Is Cricket Australia’s ‘Whack-a-Mole’ Policy any better than ‘Rotation’?

Just a quick note to document my distress at the gaping wound that is the Australian Cricket Selection Panel.

We knew the day Mike Hussey (or God, if you prefer) retired that the no.6 batting position was unlikely to settle into a period of stability for some time, and I wrote about it many moons ago. It would have been a long-odds result at the best of times, but this time it was complicated because there were no natural successors for the role.

Through an irresistible patch of form in ODIs and T20s, George bailey emerged as the latest choice for the no.6 role for the home Ashes series. Clearly the selection panel were expecting him to actually bat with the same rare, free-flowing panache, yet sublime brutality, of God … er, Hussey. And they were also expecting the same results from Bailey in Test format as his limited over record suggested.

Unfortunately, he failed to impress under the pressure of being a newly-minted ‘baggy green’, and the no.6 position has once again been thrown to the wolves. This is unfortunate because Bailey is clearly a guy with experience and talent, and a man other players enjoy having in their team. It can be no coincidence that, despite a few lower scores than he would’ve liked, teams with which he has been involved have been successful, in all forms of first-class and International cricket.

Maybe his technique isn’t quite up to the demands of Test cricket, and the hard heads will say he had his chance. But how will we really know, having watched a player who was clearly playing with the pressure of inning-by-innings results? The tour of South Africa could have been the making of him. Heck, the Ashes could’ve his coming of age had he known with clarity that he would be touring South Africa and was permitted the ‘space’ to relax into his role.

This is not saying George Bailey is the answer to the no.6 role, just that he might have been given his ‘late-bloomer’ status, and now we probably will never know. I sincerely hope he receives another chance, and so does a certain Mike Hussey, who understands a thing or two about the value of individuals in teams.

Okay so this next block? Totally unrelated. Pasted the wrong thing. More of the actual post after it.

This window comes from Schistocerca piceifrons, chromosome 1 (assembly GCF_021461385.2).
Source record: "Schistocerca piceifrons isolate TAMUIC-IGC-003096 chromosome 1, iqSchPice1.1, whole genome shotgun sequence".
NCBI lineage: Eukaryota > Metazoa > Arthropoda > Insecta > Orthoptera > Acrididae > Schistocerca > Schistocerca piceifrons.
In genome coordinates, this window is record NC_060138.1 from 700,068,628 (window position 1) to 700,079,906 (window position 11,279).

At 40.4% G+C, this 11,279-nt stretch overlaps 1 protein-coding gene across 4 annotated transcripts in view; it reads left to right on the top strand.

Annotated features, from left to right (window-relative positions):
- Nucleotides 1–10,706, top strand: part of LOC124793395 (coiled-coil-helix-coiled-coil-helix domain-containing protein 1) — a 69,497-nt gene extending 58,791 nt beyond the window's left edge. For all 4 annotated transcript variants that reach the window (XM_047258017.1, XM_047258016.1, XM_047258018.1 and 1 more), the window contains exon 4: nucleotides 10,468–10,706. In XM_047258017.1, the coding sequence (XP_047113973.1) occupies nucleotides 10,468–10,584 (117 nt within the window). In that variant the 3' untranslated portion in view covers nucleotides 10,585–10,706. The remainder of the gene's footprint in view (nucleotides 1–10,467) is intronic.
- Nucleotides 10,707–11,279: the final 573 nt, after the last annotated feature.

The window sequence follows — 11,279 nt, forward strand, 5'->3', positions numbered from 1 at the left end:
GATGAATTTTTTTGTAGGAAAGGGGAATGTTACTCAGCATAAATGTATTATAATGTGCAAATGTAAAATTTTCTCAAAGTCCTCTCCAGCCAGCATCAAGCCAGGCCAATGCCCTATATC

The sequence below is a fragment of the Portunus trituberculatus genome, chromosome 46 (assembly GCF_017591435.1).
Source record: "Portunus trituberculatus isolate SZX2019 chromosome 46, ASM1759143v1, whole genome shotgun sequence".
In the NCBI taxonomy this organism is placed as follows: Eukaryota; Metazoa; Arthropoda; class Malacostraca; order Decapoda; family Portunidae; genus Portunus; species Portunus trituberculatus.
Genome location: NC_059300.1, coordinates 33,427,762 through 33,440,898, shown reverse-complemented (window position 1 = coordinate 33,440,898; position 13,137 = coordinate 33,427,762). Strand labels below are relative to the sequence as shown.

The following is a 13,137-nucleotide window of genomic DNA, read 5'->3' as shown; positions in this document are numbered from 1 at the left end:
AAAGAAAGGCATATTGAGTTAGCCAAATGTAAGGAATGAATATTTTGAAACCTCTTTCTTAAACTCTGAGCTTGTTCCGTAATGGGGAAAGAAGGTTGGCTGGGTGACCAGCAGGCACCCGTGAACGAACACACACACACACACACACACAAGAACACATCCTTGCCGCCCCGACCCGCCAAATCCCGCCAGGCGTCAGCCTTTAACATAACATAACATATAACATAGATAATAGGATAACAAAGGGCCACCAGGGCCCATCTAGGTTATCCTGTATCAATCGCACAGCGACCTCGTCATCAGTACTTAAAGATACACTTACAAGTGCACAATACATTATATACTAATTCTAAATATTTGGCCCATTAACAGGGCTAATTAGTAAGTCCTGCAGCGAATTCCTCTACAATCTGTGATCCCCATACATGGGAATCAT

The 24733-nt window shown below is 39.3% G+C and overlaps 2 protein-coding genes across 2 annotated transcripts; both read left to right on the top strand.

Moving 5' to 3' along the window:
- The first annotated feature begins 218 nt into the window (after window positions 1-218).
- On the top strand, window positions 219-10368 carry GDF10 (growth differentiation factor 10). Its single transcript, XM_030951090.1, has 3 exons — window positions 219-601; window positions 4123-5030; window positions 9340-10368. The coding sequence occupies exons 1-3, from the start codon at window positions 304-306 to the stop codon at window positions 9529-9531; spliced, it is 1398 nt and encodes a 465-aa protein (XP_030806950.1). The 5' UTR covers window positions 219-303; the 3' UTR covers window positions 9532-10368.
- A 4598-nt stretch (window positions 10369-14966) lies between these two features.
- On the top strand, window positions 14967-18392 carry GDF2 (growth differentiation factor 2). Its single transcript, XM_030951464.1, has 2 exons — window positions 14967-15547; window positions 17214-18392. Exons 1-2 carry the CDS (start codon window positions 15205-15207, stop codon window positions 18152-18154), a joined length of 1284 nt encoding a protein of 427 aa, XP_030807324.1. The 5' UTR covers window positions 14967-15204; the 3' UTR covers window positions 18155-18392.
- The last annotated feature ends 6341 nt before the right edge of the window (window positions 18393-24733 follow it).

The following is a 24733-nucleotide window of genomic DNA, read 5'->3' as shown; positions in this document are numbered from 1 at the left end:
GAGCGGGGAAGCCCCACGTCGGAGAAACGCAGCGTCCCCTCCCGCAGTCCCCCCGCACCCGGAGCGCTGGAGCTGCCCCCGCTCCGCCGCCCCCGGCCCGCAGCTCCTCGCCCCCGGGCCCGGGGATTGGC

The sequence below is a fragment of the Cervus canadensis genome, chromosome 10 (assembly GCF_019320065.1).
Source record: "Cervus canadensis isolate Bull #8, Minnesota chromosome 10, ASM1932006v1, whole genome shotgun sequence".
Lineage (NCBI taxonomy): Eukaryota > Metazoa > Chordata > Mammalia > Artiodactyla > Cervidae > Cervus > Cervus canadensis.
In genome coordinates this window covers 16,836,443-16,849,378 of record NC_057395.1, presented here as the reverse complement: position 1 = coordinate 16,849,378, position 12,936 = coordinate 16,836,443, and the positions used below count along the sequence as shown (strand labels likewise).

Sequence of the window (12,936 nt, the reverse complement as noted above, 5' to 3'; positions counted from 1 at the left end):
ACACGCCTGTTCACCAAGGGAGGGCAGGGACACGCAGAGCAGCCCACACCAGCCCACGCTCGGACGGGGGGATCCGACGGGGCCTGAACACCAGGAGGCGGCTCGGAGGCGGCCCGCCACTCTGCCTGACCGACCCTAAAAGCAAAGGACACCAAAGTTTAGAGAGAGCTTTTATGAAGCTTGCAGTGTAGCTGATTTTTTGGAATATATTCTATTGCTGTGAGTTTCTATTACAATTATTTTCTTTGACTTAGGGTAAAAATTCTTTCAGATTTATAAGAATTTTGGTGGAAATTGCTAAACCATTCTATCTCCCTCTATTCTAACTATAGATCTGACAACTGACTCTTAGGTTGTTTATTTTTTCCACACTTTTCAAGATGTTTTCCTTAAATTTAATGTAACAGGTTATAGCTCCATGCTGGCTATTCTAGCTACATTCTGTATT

Instead, in an astonishing lack of support, and an appalling exercise of judgement, CA have jettisoned Bailey for Shaun Marsh, whose talent is often talked about, but not in the same breath as results. As far as I can see, his claim to a baggy green cap rests more securely on his family ties than off his own bat, as they say.

Let’s not forget that he failed spectacularly against a modest Indian seam attack in 2011, when even the ageing Ricky Ponting was carting them around the park with his Zimmer frame and bifocals, and averaging over 80.

Does CA, the same organisation that decided ‘shielding’ Phil Hughes from the South Africans was a good idea, only to pump and dump another promising player in Rob Quiney, really expect that Marsh will rise like a Phoenix against the best fast-bowling team going around (outside of our own)?

Is it enough these days to lay 34th on this summer’s Runs tally with a 44th-placed Batting Average of 27.56* and be deemed suitable to join the test team?

Perhaps he is just having a bad season, though his 66th placing in Runs and Average in the 2012/13 season (ie. last season, and the season following him being dropped from the Test team as documented above) don’t appear to suggest this.

So, actually getting yourself selected for Australia doesn’t seem to have much to do with amassing a wealth of first-class runs, as Phil Hughes was apparently directed to do in order to be picked again (after yet another Test dropping). If Sheffield Shield had anything to do with CA’s thought process, you would imagine his 549 runs at 61 this year, on top of 673 at 56 last year, would have him on a plane. These numbers seem to indicate some sort of inherent quality and consistency. Oh, and not only do they show him passing 50 runs in more than 40% of all innings played (vs Marsh’s impossibly low 11%), but he averages over 53 in South Africa … the kid has a case.

Similarly, another (tried and dropped) player, Marcus North  sits atop the first-class statistics this season with 593 runs at an average of 74*. He may also feel hardly done by in some respects.

Perhaps the selectors are trying to ‘even up’ the chances they give players, which is a silly thesis, but which would fit with the inclusion of Moises Henriques, who was not only cast aside like Bailey, Cameron White, and many others before him, but whose current form hasn’t screamed ‘pick me’ either.

Anyhoot, the T20 is about to start, so I’ll leave these two tables to ponder which show the ‘contenders’ (with Test experience or otherwise) for the national batting line up. The first is sorted by Adjusted Average, the 2nd by the frequency of innings of more than 50 runs as a proportion of all innings. Personally, I’d have given Hughes another go, with Doolan an exciting prospect. I would even have put Voges, Silk and Lynn ahead of Marsh, even Cameron White.

* Adjusted Average ignores Not Outs, which I believe have a highly distortionary effect on the stats. Look at your son’s U10 competition stats and see what I mean! Or look at Marcus North’s 98 average before adjustment to 74. Not Outs have given him a 33% uplift on his average.

I defy anyone to describe the mechanism via which batsmen are selected to bat for Australia, a system that is ramshackle and with no solid grounding. Shield Adj AveShield 50+


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